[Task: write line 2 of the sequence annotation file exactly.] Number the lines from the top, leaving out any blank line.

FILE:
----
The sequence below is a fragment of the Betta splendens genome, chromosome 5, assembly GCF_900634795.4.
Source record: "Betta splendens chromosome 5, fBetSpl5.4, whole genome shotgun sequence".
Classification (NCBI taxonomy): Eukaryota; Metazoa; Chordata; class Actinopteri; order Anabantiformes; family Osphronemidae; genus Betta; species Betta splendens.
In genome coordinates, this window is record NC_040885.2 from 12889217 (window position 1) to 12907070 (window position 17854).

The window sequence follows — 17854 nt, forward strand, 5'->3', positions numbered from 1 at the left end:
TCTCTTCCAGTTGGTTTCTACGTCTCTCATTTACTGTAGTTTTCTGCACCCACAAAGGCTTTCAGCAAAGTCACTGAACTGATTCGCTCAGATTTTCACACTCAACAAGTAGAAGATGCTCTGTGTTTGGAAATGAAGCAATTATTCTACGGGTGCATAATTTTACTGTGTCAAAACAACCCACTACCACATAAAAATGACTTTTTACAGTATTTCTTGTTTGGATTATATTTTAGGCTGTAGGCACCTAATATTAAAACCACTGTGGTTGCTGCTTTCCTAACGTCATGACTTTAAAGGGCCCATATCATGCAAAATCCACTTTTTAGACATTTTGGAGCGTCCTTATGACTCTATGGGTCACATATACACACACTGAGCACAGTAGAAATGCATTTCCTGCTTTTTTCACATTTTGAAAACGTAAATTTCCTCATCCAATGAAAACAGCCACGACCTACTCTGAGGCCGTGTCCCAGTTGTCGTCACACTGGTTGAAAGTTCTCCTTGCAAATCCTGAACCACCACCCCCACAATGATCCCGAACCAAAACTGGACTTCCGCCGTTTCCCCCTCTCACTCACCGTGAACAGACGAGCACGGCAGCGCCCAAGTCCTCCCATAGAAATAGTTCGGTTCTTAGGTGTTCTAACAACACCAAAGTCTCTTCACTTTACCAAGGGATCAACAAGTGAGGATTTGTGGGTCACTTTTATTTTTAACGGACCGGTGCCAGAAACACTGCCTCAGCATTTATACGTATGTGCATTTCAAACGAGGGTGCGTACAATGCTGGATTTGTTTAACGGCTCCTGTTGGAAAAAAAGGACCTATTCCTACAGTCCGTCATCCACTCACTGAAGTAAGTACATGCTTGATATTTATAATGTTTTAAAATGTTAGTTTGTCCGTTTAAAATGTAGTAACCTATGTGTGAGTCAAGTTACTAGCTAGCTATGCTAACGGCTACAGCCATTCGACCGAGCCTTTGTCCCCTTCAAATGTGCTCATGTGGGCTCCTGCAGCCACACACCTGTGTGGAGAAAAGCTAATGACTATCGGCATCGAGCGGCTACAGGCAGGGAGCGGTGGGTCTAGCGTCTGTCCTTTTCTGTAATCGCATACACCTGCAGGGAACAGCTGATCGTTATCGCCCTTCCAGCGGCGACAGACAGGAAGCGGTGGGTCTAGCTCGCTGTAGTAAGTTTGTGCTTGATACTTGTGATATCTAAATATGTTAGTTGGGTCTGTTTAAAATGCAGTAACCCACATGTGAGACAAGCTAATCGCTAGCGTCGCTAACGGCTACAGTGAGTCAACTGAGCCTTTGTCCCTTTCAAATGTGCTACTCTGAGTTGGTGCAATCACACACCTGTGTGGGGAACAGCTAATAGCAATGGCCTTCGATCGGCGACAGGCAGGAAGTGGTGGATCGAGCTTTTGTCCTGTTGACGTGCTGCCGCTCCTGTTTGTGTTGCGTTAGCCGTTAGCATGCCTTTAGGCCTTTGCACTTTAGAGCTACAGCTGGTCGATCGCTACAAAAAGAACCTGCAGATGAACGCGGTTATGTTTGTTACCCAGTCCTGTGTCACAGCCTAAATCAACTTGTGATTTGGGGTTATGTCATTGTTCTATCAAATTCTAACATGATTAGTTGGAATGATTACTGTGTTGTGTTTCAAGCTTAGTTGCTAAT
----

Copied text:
Source record: "Betta splendens chromosome 5, fBetSpl5.4, whole genome shotgun sequence".